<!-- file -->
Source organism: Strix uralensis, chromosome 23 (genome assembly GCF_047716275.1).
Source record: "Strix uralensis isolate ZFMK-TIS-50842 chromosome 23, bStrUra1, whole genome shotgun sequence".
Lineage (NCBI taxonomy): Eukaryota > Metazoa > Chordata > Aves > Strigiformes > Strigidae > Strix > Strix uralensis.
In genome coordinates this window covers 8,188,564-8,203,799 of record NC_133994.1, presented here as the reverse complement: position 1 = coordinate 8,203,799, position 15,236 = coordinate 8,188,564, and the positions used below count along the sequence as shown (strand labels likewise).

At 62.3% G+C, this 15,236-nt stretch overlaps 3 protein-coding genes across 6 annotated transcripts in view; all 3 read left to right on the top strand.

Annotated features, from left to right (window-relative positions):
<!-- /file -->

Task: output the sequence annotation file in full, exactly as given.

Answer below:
Source organism: Strix uralensis, chromosome 23 (genome assembly GCF_047716275.1).
Source record: "Strix uralensis isolate ZFMK-TIS-50842 chromosome 23, bStrUra1, whole genome shotgun sequence".
Lineage (NCBI taxonomy): Eukaryota > Metazoa > Chordata > Aves > Strigiformes > Strigidae > Strix > Strix uralensis.
In genome coordinates this window covers 8,188,564-8,203,799 of record NC_133994.1, presented here as the reverse complement: position 1 = coordinate 8,203,799, position 15,236 = coordinate 8,188,564, and the positions used below count along the sequence as shown (strand labels likewise).

At 62.3% G+C, this 15,236-nt stretch overlaps 3 protein-coding genes across 6 annotated transcripts in view; all 3 read left to right on the top strand.

Annotated features, from left to right (window-relative positions):